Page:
Conservatives Take on 'Credibility Gap' on Health Care, Push Localized Reform
WASHINGTON, D.C. — On Wednesday, conservative policy leaders met with reporters at the Heritage Foundation to discuss the framework for Republican health care reform. The policy experts admitted that Republicans start with a "credibility gap" on health care, but argued that limited government approaches will better achieve the goals of driving down costs, providing more options, and helping the most vulnerable obtain health insurance.
"There is a credibility gap," Grace-Marie Turner, president of the Galen Institute, admitted to PJ Media in the briefing. "I think the reason conservatives are in that gap is because they spent so much time talking about these little levers that they would pull from a government perspective, and not enough time talking about goals."
Marie Fishpaw, director of domestic policy studies at the Heritage Foundation, explained why the Republican attempts to repeal the Affordable Care Act (Obamacare) failed in 2017.
"What they did in 2017 lacked a clear direction of what they were trying to accomplish beyond fulfilling a campaign purpose," Fishpaw said. "Americans still care a lot about healthcare. They have clearly defined hopes and fears. They fear that they or someone they love will get sick and lose access to being able to see a doctor when they need it, and they fear longer wait times, higher costs."
"They want lower costs, they want more choices," the Heritage scholar explained. "They want personalized health care that’s designed to treat your conditions based on your particular needs."
"Has Obamacare accomplished those goals? In my view no," Fishpaw added. Mentioning Democrat efforts to push a government-run expansion of health care — "Medicare for All" — she warned, "I actually think it would make everything they fear come true if we go in a big-government direction."
That does not mean reform isn't necessary, however. "I also think just patching over a broken system isn’t going to cut it either," she insisted.
In order to bridge the "credibility gap," Turner directly addressed the key goals of health care reform and explained how the Health Care Choices Proposal presented by the Health Policy Consensus Group would accomplish those goals.
"So we’re saying here are the goals that this would accomplish: lower prices, more choices, and coverage for those who are vulnerable," the Galen Institute president said.
The Health Policy Consensus Group started in the 1990s as a response to the challenges of President Bill Clinton's health care reform proposal. After Congress failed to pass health care reform in 2017, the group came back together.
The group includes over 100 scholars with many associated nonprofit organizations, including the Galen Institute, the Heritage Foundation, the 60 Plus Association, Americans for Prosperity, the Family Research Council, Students for Life, the Ethics and Public Policy Center, Independent Women's Forum, the American Enterprise Institute, the Mackinac Center for Public Policy, and more.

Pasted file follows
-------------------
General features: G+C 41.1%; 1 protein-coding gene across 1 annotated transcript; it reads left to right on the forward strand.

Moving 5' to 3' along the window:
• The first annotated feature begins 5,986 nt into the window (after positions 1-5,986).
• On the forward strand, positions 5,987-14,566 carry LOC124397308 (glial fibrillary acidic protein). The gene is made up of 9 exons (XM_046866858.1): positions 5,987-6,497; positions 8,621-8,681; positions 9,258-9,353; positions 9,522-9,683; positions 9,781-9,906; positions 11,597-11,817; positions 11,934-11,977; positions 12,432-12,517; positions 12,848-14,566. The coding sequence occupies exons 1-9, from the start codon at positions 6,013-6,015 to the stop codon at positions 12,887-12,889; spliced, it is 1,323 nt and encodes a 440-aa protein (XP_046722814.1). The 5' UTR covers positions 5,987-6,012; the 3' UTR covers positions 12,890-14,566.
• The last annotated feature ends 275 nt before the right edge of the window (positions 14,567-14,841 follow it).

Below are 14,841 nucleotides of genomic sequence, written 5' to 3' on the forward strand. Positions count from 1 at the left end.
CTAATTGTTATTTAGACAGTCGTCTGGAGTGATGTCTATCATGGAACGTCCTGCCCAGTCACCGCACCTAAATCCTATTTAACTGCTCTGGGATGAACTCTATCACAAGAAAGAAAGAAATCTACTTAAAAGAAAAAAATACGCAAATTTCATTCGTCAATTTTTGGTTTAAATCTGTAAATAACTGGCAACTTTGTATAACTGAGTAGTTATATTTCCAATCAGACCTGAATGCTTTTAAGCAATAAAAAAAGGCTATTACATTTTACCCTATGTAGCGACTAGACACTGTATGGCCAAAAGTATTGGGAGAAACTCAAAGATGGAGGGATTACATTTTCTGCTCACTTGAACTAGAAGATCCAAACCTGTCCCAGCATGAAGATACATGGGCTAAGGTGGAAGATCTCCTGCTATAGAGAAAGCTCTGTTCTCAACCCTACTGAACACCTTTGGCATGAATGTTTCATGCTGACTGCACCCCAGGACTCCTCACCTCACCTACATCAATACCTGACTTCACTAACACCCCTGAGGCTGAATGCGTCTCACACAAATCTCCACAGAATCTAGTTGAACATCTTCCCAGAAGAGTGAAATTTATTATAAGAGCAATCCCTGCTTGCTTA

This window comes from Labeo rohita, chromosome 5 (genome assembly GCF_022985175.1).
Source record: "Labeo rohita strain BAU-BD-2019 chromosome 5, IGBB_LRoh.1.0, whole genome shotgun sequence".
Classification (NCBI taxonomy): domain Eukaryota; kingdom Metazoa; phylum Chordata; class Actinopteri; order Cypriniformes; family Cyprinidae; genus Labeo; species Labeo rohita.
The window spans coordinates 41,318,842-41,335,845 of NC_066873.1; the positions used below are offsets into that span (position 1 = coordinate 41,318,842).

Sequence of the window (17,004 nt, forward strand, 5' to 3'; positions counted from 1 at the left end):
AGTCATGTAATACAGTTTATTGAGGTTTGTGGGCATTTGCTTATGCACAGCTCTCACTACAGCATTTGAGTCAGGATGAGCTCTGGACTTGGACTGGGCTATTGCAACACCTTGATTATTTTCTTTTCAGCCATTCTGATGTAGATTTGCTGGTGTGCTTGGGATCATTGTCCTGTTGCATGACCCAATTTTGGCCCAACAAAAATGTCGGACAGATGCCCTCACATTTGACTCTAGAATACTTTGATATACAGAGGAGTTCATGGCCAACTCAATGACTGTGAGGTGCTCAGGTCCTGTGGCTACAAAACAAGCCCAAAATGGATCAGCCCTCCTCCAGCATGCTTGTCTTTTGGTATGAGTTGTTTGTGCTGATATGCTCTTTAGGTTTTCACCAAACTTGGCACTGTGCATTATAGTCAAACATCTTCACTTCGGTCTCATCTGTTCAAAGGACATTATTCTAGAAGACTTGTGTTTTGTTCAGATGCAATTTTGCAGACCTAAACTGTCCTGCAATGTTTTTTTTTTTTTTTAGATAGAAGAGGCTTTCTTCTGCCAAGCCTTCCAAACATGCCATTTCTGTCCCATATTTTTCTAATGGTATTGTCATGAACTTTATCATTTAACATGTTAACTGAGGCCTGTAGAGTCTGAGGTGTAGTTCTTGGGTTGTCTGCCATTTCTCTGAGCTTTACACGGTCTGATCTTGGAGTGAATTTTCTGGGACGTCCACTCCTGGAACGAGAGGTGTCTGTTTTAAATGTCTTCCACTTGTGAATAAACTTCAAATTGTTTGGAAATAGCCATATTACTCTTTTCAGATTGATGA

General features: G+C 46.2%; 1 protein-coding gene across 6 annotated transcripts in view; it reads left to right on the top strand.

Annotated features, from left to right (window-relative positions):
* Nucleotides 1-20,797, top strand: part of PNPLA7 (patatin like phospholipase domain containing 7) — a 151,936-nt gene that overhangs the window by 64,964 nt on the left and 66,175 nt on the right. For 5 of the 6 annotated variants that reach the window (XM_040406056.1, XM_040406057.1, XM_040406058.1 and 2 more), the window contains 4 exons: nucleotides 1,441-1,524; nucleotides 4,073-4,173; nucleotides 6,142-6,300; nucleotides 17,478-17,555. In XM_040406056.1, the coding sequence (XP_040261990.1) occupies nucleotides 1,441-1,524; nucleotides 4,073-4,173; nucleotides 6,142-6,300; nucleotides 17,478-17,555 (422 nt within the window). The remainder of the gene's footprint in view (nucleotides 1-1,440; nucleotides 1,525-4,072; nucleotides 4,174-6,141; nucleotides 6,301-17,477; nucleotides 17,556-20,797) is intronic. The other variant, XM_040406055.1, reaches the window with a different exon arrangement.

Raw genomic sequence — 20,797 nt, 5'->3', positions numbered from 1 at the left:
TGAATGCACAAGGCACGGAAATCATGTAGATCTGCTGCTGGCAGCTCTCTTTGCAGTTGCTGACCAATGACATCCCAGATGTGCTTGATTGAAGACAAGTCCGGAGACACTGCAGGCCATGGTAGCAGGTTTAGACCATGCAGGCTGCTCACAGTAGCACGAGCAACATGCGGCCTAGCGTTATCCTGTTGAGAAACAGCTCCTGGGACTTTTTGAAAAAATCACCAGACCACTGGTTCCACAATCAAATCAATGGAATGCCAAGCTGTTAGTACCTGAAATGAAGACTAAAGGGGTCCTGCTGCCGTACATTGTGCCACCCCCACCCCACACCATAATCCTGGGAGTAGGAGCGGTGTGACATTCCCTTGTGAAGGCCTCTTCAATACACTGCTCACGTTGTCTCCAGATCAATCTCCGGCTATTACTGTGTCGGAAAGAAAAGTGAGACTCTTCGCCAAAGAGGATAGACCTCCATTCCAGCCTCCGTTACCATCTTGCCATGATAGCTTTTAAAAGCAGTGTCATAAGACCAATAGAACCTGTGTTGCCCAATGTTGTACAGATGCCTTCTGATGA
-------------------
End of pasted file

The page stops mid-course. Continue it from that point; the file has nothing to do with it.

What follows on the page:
The group's Health Care Choices Proposal would cut Obamacare mandates, allowing states to innovate. It would redirect subsidies through direct block grants to the states, with provisions that 50 percent of the grants should go to helping people buy private health insurance and another 50 percent going to low-income people (these categories would overlap). These block grants would run through the Children's Health Insurance Program (CHIP), and such funds could not be used for abortion.
The choices proposal "takes a federalist approach to moving power and control over the health sector away from Washington to the states and ultimately to individuals," Turner argued. "Health care is not just state-driven, it's local-driven."
She noted that elements of the choices proposal made it into President Donald Trump's 2019 budget.
Both Turner and Fishpaw attacked Obamacare. Turner noted that if people with chronic conditions join the regular pool with everyone else, "they drive up premiums. As we've seen, these pools are sicker under the ACA. This forces everyone in those markets to cross-subsidize people with those highest health care costs."
Fishpaw attacked Obamacare as "a nice hand-out for big insurance," and slammed Medicare for All as "just empowering big government."
One of the reporters asked the Heritage scholar about the liberal talking point that Obamacare was a conservative idea — originally pushed by the Heritage Foundation.
"If you look at the components of the ACA, those were not components that Heritage advocated for," Fishpaw said. "Heritage has consistently opposed both the ACA and the individual components of it, including the individual mandate, since it was first on the table."
Both scholars emphasized that the Health Care Choices Proposal began outside of government. "This is the first time in a long time that a proposal has been developed on the outside," Turner said.
"This wasn't something that came from on high," Fishpaw said. "This was something that grassroots organizations bubbling up asked, 'how can we get this right?'"
Republicans still have a long way to go on health care, but they should not surrender this issue to the Democrats. Democrats took the House of Representatives last year partially by campaigning on health care. Republicans need to do more than just repealing Obamacare, and the Health Policy Consensus Group has made good strides in creating policy for them to campaign on. Trump has already started incorporating it into his plans, and the group's proposal could become a strong 2020 issue.
Follow Tyler O'Neil, the author of this article, on Twitter at @Tyler2ONeil.